Sacred Games and the Appeal of an Apocalyptic Telos

Through an exploration of the apocalyptic, Sacred Games critiques fanatical narratives premised on exclusionary groupings.

It was only a matter of time before somebody protested against the content on the online streaming platform Netflix. And, unsurprisingly, the offending series are Sacred Games (2018), Ghoul (2018), and Leila (2019). All three are critical of an authoritarian establishment. Ghoul and Leila depict a dystopian future where people are systematically segregated and ghettoised, which seems like an exaggerated, though possible, outcome of certain exclusionary policy trends like the National Register of Citizens and the Citizenship (Amendment) Bill. Sacred Games (based on Vikram Chandra’s novel), on the other hand, is more of an apocalyptic tale.

Much of the story in Sacred Games develops through the parallel narratives of the Mumbai gangster Ganesh Gaitonde and the punctiliously honest policeman Sartaj Singh. They meet in the very first episode of the first season, with Gaitonde revealing to Sartaj that Mumbai will be destroyed in 25 days, after which he kills himself. The narrative of Gaitonde’s life begins after his death, with the character’s voice-over and a series of flashbacks. Sartaj meanwhile attempts to unravel the mystery behind the impending apocalyptic attack. Linked to the attack are two seemingly opposed, but actually entangled, teloi (aims) which are at work throughout the series. One is the end goal of a self-styled godman, Guruji and his acolytes, based on the yugic framework of a millenarian end and a cyclical beginning. The other is the goal of a Hindu rashtra, which is represented by a handful of politicians who base their careers on the politics of hate and othering.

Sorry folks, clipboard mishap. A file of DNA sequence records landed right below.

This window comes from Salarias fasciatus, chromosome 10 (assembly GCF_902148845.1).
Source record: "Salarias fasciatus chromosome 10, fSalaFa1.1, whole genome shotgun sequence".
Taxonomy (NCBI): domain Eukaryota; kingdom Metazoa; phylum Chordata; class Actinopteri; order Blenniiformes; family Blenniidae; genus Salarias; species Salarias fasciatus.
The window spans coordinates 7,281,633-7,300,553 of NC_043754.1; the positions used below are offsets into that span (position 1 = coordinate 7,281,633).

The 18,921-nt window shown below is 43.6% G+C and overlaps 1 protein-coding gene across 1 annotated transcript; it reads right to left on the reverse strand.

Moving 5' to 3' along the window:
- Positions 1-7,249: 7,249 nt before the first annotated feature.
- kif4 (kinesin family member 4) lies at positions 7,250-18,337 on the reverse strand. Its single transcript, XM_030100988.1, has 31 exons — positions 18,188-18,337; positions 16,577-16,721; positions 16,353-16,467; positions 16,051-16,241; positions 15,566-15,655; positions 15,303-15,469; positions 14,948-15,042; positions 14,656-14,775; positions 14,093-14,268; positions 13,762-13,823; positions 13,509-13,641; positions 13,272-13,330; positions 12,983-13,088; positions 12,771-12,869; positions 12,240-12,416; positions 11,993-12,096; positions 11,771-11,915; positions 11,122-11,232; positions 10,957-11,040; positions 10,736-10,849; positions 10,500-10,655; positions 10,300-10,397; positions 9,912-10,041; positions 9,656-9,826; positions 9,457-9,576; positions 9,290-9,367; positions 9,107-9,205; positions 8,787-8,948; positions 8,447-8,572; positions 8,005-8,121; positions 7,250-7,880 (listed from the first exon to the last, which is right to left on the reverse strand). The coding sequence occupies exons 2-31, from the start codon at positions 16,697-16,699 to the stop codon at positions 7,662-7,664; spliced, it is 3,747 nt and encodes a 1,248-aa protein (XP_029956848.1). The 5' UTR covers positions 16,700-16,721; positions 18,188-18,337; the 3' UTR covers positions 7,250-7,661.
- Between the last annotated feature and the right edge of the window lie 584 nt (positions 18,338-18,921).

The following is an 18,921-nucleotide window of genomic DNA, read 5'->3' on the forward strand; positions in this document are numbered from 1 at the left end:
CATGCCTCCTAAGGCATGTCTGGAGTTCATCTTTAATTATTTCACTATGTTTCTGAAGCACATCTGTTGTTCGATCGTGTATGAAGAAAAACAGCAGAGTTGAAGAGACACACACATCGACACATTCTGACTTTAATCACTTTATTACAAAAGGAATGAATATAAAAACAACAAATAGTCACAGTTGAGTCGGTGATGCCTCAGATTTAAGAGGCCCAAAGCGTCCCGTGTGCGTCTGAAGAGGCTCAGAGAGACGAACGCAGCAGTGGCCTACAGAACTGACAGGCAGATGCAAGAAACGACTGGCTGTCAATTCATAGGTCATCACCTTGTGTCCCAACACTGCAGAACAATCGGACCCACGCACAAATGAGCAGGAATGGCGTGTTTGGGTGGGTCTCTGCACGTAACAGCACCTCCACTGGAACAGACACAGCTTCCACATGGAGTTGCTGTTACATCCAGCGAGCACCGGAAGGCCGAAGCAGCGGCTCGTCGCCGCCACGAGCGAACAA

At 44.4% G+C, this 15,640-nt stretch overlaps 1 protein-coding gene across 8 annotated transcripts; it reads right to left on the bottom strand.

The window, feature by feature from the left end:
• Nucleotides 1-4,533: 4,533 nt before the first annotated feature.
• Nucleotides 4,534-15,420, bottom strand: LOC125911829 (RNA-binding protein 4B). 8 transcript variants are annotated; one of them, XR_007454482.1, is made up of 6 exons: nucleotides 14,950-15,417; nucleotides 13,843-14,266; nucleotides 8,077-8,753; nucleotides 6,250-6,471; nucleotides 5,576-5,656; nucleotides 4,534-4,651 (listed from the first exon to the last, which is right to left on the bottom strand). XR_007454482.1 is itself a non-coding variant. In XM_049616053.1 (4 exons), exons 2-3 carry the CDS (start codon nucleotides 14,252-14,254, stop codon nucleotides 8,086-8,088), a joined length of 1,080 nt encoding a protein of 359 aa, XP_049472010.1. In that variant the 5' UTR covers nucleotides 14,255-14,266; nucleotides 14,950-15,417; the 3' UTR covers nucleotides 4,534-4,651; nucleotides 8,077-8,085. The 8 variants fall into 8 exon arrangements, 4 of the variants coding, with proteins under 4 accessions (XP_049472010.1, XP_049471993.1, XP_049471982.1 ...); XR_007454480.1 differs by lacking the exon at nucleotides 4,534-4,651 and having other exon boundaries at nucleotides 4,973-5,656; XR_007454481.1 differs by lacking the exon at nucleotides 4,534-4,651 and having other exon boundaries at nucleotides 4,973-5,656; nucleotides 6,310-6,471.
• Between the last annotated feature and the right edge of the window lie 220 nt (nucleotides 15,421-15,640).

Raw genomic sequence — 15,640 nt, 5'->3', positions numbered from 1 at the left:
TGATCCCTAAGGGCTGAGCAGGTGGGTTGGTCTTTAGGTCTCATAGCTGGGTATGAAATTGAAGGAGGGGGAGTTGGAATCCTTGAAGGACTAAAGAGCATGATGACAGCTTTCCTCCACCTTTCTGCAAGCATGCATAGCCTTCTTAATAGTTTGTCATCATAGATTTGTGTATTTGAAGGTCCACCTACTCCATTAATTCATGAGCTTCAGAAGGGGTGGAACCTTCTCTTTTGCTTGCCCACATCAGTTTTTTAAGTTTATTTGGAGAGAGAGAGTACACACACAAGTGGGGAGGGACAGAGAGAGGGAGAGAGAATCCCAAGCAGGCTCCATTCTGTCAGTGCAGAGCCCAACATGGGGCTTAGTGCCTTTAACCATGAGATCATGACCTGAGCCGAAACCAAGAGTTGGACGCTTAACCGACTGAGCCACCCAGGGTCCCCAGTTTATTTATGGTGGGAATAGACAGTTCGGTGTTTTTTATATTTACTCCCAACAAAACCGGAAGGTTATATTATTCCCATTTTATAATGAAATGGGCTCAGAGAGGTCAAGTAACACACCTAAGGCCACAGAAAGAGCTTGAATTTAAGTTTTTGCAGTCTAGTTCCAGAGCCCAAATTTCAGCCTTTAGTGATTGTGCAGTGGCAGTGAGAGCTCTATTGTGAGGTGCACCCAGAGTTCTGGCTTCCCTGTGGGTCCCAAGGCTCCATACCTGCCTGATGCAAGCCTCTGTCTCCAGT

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Updated On : 13th Dec, 2019


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